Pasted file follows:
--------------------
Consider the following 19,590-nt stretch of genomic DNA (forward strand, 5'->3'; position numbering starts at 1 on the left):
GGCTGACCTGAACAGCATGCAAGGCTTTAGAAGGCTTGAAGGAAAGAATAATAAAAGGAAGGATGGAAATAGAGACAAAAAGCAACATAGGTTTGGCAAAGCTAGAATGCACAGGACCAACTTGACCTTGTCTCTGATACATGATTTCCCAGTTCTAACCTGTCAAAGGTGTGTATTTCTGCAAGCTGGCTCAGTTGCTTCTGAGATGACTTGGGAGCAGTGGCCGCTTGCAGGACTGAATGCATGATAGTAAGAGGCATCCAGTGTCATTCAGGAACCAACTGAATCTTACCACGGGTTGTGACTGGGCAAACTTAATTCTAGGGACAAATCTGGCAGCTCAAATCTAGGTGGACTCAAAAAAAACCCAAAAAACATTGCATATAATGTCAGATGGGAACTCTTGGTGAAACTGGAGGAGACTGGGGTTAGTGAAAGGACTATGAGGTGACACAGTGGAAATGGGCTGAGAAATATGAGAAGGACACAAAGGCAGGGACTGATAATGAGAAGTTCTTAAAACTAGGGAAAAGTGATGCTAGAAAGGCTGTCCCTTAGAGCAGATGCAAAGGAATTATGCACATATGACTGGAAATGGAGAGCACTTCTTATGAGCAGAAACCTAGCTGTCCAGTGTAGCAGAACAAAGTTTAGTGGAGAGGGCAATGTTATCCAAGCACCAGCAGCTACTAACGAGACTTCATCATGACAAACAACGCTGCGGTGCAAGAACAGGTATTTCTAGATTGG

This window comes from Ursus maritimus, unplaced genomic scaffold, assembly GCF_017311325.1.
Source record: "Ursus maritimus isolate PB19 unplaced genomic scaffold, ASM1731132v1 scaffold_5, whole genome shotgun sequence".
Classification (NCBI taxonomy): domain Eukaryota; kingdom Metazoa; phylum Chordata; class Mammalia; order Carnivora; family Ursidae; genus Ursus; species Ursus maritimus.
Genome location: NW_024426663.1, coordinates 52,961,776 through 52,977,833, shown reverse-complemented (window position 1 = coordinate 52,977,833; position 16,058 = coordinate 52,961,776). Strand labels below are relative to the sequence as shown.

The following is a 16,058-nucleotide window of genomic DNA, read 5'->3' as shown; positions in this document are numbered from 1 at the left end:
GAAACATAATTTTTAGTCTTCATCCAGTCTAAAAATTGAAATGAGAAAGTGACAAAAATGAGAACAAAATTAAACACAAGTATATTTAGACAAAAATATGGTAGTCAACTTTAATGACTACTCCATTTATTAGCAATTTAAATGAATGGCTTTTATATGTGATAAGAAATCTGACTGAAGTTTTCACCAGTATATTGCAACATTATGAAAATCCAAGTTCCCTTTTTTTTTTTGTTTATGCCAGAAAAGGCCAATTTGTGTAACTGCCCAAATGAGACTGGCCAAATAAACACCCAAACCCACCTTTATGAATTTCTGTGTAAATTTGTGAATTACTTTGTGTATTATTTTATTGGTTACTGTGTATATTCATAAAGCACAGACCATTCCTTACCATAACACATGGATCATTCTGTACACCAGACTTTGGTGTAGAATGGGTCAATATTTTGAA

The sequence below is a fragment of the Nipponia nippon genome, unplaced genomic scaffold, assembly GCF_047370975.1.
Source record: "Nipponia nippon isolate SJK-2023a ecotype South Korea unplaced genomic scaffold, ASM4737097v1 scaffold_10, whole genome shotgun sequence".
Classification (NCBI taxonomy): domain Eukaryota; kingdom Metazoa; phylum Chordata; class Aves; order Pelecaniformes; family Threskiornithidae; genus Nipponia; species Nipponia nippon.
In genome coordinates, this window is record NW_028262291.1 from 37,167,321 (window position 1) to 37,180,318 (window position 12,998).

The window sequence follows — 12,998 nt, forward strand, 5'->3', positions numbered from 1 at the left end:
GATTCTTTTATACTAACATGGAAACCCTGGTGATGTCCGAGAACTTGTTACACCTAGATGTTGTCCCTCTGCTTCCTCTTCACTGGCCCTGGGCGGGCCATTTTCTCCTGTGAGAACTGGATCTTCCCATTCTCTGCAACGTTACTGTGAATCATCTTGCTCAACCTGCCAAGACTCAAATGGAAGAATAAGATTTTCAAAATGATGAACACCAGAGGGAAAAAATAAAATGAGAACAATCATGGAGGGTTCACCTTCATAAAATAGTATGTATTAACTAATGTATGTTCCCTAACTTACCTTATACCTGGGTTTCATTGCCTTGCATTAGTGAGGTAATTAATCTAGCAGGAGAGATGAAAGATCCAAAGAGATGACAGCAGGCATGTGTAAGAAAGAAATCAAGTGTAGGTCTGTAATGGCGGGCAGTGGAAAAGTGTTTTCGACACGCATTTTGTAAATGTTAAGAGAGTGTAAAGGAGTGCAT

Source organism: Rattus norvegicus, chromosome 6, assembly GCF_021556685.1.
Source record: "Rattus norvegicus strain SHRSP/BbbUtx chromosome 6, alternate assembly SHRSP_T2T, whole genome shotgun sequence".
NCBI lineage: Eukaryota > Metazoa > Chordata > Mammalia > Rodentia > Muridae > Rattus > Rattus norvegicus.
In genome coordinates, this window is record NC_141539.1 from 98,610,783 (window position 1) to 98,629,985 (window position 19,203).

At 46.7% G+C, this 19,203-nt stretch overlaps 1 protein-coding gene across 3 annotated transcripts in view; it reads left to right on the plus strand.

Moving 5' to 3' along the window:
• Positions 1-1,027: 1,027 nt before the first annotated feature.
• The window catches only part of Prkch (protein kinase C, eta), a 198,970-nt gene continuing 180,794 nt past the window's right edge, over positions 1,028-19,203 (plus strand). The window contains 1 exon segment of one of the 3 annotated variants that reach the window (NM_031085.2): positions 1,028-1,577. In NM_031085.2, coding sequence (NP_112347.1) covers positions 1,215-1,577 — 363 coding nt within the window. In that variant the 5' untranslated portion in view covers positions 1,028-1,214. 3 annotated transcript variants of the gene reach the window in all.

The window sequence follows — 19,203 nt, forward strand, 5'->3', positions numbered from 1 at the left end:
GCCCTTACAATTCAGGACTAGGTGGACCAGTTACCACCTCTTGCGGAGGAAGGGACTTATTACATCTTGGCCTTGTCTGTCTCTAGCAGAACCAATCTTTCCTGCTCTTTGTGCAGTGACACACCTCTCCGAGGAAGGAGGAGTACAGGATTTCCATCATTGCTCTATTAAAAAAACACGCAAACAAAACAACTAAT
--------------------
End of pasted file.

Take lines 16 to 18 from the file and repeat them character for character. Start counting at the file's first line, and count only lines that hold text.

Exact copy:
Source record: "Rattus norvegicus strain SHRSP/BbbUtx chromosome 6, alternate assembly SHRSP_T2T, whole genome shotgun sequence".
NCBI lineage: Eukaryota > Metazoa > Chordata > Mammalia > Rodentia > Muridae > Rattus > Rattus norvegicus.
In genome coordinates, this window is record NC_141539.1 from 98,610,783 (window position 1) to 98,629,985 (window position 19,203).